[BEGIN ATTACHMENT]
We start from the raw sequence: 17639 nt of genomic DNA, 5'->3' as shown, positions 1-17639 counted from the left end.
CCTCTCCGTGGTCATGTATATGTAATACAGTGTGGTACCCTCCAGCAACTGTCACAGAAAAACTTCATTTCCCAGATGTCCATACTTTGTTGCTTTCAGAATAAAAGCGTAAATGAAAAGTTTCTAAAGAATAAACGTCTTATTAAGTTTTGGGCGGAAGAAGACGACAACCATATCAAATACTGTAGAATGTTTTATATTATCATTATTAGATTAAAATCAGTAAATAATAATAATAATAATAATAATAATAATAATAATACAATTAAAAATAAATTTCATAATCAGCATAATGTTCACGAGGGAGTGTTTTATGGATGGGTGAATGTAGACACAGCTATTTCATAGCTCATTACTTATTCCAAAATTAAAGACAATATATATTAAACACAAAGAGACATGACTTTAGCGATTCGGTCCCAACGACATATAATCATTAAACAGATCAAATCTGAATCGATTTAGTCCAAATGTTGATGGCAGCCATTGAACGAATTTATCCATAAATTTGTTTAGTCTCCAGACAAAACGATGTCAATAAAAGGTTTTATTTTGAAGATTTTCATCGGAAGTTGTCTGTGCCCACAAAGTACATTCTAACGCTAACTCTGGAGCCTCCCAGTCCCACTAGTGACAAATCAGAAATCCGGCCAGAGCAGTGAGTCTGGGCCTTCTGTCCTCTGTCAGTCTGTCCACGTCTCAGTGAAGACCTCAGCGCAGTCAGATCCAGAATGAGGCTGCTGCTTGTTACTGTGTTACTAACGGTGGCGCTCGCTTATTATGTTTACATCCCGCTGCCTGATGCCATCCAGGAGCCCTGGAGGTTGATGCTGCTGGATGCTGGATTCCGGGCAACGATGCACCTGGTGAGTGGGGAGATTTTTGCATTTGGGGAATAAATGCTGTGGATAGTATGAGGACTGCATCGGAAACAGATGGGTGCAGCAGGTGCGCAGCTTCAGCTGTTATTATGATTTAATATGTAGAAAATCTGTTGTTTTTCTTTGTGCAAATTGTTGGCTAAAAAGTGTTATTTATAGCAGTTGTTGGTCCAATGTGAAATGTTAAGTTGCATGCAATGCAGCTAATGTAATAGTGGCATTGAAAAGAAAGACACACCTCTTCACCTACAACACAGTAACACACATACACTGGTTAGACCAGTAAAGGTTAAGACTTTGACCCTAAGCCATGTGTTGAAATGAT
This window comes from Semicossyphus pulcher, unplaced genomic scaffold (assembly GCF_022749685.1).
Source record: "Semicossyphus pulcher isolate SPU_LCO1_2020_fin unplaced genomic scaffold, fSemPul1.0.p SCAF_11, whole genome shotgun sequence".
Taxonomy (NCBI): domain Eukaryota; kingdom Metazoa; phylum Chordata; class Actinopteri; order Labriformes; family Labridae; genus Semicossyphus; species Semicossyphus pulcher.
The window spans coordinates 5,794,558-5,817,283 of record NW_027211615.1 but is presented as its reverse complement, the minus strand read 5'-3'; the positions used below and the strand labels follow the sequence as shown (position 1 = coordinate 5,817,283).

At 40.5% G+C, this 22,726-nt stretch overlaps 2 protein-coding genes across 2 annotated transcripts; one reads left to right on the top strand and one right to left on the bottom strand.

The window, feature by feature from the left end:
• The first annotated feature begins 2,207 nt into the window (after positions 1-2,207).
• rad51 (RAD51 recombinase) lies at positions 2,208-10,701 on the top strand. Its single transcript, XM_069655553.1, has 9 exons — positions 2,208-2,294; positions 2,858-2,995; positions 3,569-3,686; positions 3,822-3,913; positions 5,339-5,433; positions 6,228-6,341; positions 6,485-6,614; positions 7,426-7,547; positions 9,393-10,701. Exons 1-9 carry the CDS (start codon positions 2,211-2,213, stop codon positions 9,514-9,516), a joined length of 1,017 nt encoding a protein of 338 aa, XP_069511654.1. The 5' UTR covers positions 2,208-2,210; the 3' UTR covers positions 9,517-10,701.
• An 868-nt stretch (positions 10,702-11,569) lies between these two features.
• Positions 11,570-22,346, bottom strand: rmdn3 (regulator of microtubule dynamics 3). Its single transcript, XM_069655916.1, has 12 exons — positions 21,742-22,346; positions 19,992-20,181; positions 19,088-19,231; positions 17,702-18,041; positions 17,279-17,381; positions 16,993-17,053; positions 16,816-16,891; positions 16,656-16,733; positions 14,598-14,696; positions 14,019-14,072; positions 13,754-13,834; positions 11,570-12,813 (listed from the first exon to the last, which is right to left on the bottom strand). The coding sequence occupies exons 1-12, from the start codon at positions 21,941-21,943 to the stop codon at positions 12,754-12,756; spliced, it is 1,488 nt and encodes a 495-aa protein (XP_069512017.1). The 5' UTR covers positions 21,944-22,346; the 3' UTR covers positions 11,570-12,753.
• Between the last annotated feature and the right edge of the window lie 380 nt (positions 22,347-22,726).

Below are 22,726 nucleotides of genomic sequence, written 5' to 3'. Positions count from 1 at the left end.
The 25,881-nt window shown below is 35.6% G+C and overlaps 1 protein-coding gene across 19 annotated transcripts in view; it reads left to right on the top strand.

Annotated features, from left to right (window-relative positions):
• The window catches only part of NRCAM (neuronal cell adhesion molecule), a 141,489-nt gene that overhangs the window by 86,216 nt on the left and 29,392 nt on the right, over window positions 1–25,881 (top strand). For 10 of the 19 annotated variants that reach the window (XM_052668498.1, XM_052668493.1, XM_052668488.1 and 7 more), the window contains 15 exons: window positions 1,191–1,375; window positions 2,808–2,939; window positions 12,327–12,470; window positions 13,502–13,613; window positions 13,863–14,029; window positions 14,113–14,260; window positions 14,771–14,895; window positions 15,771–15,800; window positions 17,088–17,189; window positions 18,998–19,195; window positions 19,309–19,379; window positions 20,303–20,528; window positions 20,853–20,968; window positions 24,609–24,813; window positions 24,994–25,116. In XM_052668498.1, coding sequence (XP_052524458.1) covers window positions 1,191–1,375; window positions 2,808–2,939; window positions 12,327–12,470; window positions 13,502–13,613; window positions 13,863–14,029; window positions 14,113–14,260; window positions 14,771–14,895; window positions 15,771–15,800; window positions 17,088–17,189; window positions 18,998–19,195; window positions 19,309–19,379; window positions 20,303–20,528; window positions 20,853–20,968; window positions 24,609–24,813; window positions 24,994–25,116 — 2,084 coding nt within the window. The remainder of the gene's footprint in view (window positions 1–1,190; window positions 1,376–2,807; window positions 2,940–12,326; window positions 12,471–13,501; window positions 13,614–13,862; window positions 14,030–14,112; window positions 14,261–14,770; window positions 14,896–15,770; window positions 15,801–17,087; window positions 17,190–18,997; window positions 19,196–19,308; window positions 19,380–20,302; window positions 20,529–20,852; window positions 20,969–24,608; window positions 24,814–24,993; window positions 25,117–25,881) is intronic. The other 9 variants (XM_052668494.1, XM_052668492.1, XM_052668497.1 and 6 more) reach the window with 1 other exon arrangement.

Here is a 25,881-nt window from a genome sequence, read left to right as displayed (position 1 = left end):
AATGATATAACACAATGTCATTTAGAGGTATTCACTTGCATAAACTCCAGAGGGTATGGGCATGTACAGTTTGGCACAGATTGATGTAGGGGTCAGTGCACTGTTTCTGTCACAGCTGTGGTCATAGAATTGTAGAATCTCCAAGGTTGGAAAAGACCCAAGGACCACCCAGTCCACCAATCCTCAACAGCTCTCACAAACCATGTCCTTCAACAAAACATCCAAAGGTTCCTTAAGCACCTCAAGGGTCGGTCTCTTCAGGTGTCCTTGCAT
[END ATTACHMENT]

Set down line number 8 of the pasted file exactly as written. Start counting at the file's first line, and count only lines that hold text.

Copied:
The window, feature by feature from the left end: